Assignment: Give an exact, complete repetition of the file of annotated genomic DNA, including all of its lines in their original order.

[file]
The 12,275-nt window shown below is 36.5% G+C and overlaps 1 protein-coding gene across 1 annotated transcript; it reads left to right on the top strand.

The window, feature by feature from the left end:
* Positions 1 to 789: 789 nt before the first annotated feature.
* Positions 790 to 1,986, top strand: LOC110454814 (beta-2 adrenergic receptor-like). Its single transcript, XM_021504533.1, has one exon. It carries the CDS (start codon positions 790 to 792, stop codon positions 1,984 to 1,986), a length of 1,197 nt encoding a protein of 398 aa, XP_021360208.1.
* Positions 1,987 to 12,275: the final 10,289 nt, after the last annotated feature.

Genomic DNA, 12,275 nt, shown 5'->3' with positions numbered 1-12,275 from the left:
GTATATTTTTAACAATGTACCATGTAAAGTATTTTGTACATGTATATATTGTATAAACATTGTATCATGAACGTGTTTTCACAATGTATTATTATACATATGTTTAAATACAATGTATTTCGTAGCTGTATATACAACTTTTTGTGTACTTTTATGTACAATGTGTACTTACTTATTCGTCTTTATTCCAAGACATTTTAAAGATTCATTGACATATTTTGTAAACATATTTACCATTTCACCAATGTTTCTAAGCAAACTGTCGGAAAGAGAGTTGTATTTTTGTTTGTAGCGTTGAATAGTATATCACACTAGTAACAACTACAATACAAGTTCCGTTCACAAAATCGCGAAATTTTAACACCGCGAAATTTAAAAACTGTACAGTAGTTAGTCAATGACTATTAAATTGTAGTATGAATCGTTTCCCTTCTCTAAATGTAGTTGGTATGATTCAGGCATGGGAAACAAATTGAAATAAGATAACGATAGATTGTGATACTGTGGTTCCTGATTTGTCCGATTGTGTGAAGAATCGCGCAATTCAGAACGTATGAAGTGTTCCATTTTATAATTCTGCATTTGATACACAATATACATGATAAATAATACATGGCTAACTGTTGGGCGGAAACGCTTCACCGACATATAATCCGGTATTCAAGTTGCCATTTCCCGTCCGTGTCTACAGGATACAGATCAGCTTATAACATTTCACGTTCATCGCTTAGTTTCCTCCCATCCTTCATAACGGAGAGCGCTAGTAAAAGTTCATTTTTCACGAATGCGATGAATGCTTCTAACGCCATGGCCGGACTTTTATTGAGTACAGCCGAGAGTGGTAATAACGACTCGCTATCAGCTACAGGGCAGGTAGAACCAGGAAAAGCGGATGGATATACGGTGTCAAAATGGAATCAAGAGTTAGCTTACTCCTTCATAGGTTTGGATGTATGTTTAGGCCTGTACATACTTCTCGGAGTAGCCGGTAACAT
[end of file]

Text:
The 12,275-nt window shown below is 36.5% G+C and overlaps 1 protein-coding gene across 1 annotated transcript; it reads left to right on the top strand.

The window, feature by feature from the left end:
* Positions 1 to 789: 789 nt before the first annotated feature.
* Positions 790 to 1,986, top strand: LOC110454814 (beta-2 adrenergic receptor-like). Its single transcript, XM_021504533.1, has one exon. It carries the CDS (start codon positions 790 to 792, stop codon positions 1,984 to 1,986), a length of 1,197 nt encoding a protein of 398 aa, XP_021360208.1.
* Positions 1,987 to 12,275: the final 10,289 nt, after the last annotated feature.

Genomic DNA, 12,275 nt, shown 5'->3' with positions numbered 1-12,275 from the left:
GTATATTTTTAACAATGTACCATGTAAAGTATTTTGTACATGTATATATTGTATAAACATTGTATCATGAACGTGTTTTCACAATGTATTATTATACATATGTTTAAATACAATGTATTTCGTAGCTGTATATACAACTTTTTGTGTACTTTTATGTACAATGTGTACTTACTTATTCGTCTTTATTCCAAGACATTTTAAAGATTCATTGACATATTTTGTAAACATATTTACCATTTCACCAATGTTTCTAAGCAAACTGTCGGAAAGAGAGTTGTATTTTTGTTTGTAGCGTTGAATAGTATATCACACTAGTAACAACTACAATACAAGTTCCGTTCACAAAATCGCGAAATTTTAACACCGCGAAATTTAAAAACTGTACAGTAGTTAGTCAATGACTATTAAATTGTAGTATGAATCGTTTCCCTTCTCTAAATGTAGTTGGTATGATTCAGGCATGGGAAACAAATTGAAATAAGATAACGATAGATTGTGATACTGTGGTTCCTGATTTGTCCGATTGTGTGAAGAATCGCGCAATTCAGAACGTATGAAGTGTTCCATTTTATAATTCTGCATTTGATACACAATATACATGATAAATAATACATGGCTAACTGTTGGGCGGAAACGCTTCACCGACATATAATCCGGTATTCAAGTTGCCATTTCCCGTCCGTGTCTACAGGATACAGATCAGCTTATAACATTTCACGTTCATCGCTTAGTTTCCTCCCATCCTTCATAACGGAGAGCGCTAGTAAAAGTTCATTTTTCACGAATGCGATGAATGCTTCTAACGCCATGGCCGGACTTTTATTGAGTACAGCCGAGAGTGGTAATAACGACTCGCTATCAGCTACAGGGCAGGTAGAACCAGGAAAAGCGGATGGATATACGGTGTCAAAATGGAATCAAGAGTTAGCTTACTCCTTCATAGGTTTGGATGTATGTTTAGGCCTGTACATACTTCTCGGAGTAGCCGGTAACAT